I’m a big fan of itch.io for the freedom and open platform that it allows for developers to be creative, experimental, and directly canvas the audience for feedback for games that are not yet ready for primetime on Steam and its ilk. In addition, itch.io allows you to be transgressive, subversive, and downright dangerous. It’s a true “art gallery” for game ideas and creative developers, and it should be celebrated for that.
What makes itch.io a little difficult at times is finding things that are interesting to play. Discovery is a real issue when great ideas are buried among high school projects and nasty little efforts to scam a quick buck from players. With that in mind, I thought what might be helpful to readers would be if I did a brief write-up of interesting games that I’ve come across on itch.io each week. In many cases these games will be unfinished or “in development,” but I’m highlighting them because they promise something special and are well worth keeping on the radar.
Note: I also haven’t played these games. I highlight them as interesting based on the itch.io description and concept. Where I find the time to do actual reviews or other coverage, I will compose separate articles on the game in question. These aren’t so much an endorsement (or piece of criticism) as they are a head’s up.
I have been looking forward to the sequel to Crime Opera ever since I played it on the Nintendo Switch back in 2021. It was a very indie visual novel, but it had an intriguing, interesting and different narrative, had moments where it hit really hard, and set itself up nicely to spin out into a series. The second title in the series is now live, and it does look good! The developer does recommend that you play through the first in full before getting stuck into this one, so make sure you do that, and then settle in for some hardcore gangster storytelling.
This is an even bigger game than its predecessor, at more than 107,000 words (the original was around 70,000, from memory), and that’s pushing up into the big leagues as far as independent VNs go. As with the previous game, you can choose to play with no choices, or direct the narrative according to key decisions. Additionally, I really can’t state this strongly enough – prepare for some brutal moments. Crime Opera goes dark places (as it should, of course), and is quite unflinching about what it depicts. I believe the developer has plans for even more, so now is a good time to get into the series, before you have too much catching up to do!
One of the games that I love that I probably don’t talk about all that much is Puzzle Quest. I really enjoy the combination of puzzle-matching and RPG, and do wish that there were more of these kinds of games (that weren’t free to play and therefore compromised by premium items and microtransactions and the like). Invasion of the Geminorons is a new game in this kind of genre, with a twist… it was made for the Game Boy Color!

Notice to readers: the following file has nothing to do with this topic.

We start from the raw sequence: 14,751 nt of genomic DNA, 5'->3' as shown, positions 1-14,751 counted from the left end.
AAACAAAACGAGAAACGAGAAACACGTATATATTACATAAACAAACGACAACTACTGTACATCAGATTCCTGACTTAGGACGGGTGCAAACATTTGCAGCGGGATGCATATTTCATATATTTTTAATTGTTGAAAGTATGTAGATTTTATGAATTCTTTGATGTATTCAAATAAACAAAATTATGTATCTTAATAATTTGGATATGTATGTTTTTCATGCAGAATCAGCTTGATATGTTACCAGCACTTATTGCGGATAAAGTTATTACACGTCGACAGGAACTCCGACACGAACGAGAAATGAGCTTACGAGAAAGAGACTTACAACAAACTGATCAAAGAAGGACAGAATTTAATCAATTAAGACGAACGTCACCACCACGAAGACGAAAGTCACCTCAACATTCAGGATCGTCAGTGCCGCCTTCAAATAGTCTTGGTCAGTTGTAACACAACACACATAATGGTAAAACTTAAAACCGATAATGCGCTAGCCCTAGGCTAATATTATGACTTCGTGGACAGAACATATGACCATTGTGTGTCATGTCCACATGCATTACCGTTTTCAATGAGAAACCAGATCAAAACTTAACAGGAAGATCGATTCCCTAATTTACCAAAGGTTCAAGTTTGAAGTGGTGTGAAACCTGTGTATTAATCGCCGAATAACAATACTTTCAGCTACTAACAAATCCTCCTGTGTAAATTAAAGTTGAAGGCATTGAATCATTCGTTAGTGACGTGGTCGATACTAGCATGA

You can play it for free online, or you can pay a couple of dollars to download the ROM and load it up on your emulator (or emulation console) of course. As a game it’s pretty straightforward and no-frills – match items to build up power and attack the enemies that you come across on your quest. What’s impressive is how much depth the developer seems to have crammed into a humble Game Boy format… if this thing had been on a cartridge back in the day I would have lost many (many) sleepless nights to it, I can assure you of that. It’s the perfect type of game for a handheld gaming console.
I do like a “walking simulator” if it tells an interesting story. To this day Everybody’s Gone To The Rapture is one of my favourite storytelling experiences, for example. November could be something in that vein. Featuring “photorealistic” graphics and a story of “tragedy” and “horror”, this is one of those “no threat” games that could still leave you feeling chilled.
It’s nice and short at 40 minutes, and only features 12 voice-over notes to track down and 40 “paintings” to find (I’m not sure why, as the game’s description is anything but useful). It’s only $3 to support, and I do think that short, experimental games should be supported. The production values in general are quite impressive, too, with decent visuals, backed up by surprisingly good music and voice acting for something so small scale.
Finally this week, we have the latest visual novel of one of itch.io’s prolific favourites, ChaniMK (there’ one away from 20 games on itch!). Rapscallions On Deck seems like a lot of fun. You play as Larsa, who is kidnapped by a crew of four pirates (who think that she’s a boy), and set to work on the boat. Soon enough, of course, she comes to realise that despite them being pirates, they’re not such bad people, and then the love story begins.
It’s a full scale indie VN, with 55,000 words, 26 CGs, those four romanceable boys, and nine (nine!) possible endings. The game has a good range of diverse characters, some lovely art, a fun soundtrack that captures the pirate theme nicely, and is just generally a really pleasant VN if you like otome and fun love story things.